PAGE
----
At approximately 05:30 on Saturday 24 May, as the German squadron was about to leave the Denmark Strait, Prinz Eugen's hydrophones detected the presence of two additional ships some distance to port. By 05:45 both were in sight, although the German force had not yet identified the enemy force. It turned out to be a British battle-group comprising the new battleship Prince of Wales, and the ageing battlecruiser Hood, under the command of Rear Admiral Lancelot Holland. Prince of Wales had only recently been completed and was still being worked up (indeed, she sailed to meet Bismarck with about 100 civilian workers still on board completing her fitting-out). Hood had been built as a battlecruiser and modified to give her protection more like a battleship, but still had relatively weak deck armour. The Germans were not surprised that they had been detected by British ships, but that they would turn out to be capital ships was an unexpected development.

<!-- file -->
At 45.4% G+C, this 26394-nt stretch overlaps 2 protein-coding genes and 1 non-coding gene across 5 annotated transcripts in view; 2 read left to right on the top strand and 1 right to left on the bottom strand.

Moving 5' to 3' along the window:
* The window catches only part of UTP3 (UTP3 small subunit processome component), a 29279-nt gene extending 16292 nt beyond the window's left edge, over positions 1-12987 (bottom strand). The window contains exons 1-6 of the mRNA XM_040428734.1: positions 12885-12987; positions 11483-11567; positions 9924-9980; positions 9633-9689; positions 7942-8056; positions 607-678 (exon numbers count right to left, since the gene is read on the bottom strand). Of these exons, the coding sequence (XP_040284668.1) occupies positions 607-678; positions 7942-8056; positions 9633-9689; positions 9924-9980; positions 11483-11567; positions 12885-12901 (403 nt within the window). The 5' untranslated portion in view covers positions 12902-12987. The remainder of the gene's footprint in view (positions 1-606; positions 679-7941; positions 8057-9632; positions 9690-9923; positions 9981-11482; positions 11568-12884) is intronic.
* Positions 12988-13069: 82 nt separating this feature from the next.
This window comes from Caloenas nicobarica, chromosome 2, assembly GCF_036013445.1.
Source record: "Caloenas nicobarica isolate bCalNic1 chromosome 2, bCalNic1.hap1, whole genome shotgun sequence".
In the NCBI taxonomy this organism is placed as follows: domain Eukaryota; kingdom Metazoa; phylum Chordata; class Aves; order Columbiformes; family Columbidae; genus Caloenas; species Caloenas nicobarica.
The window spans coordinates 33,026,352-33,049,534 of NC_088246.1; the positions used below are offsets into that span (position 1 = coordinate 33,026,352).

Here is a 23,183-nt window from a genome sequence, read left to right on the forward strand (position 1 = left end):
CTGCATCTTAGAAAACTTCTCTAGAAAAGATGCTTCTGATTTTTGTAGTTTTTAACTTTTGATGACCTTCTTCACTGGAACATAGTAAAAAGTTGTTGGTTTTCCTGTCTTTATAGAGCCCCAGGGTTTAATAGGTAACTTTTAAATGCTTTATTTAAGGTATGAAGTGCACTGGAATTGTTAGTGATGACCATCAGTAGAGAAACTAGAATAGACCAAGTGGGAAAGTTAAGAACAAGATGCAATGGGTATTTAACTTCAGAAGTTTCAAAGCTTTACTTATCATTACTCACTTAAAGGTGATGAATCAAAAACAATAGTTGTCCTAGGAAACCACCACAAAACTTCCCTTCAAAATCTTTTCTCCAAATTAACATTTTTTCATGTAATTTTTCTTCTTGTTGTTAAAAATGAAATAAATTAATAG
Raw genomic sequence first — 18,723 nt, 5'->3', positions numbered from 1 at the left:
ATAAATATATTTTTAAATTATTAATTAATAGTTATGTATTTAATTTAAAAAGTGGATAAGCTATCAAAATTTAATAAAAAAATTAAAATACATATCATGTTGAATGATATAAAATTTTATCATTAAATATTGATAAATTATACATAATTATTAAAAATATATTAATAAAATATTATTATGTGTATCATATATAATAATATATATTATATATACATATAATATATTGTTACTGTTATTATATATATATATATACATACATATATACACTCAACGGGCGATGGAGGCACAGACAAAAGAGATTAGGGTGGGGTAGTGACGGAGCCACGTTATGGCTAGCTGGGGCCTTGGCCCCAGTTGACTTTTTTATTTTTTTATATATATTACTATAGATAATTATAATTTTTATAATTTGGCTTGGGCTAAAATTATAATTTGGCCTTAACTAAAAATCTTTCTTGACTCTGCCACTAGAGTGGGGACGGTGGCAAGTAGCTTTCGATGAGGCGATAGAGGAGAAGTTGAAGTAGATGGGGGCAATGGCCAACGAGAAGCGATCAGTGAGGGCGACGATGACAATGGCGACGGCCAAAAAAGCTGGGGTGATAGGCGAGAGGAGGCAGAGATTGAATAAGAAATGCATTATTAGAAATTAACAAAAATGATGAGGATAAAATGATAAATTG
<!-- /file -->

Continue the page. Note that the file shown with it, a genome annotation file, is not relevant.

At 05:49 Holland ordered fire to be concentrated on the leading enemy ship, Prinz Eugen, believing it to be Bismarck. Fortunately for the British, the captain of Prince of Wales was soon to realise the error and changed his target. Holland amended his order on the correct ship to be engaged but this did not reach Hood's gunnery control before the first salvo. Hood fired the first shots of the battle at 05:52, in daylight, followed very soon afterwards by Prince of Wales. The range to the German ships was c. . The first salvo from Hood landed close to Prinz Eugen, causing minor shell splinter damage near the aft turrets.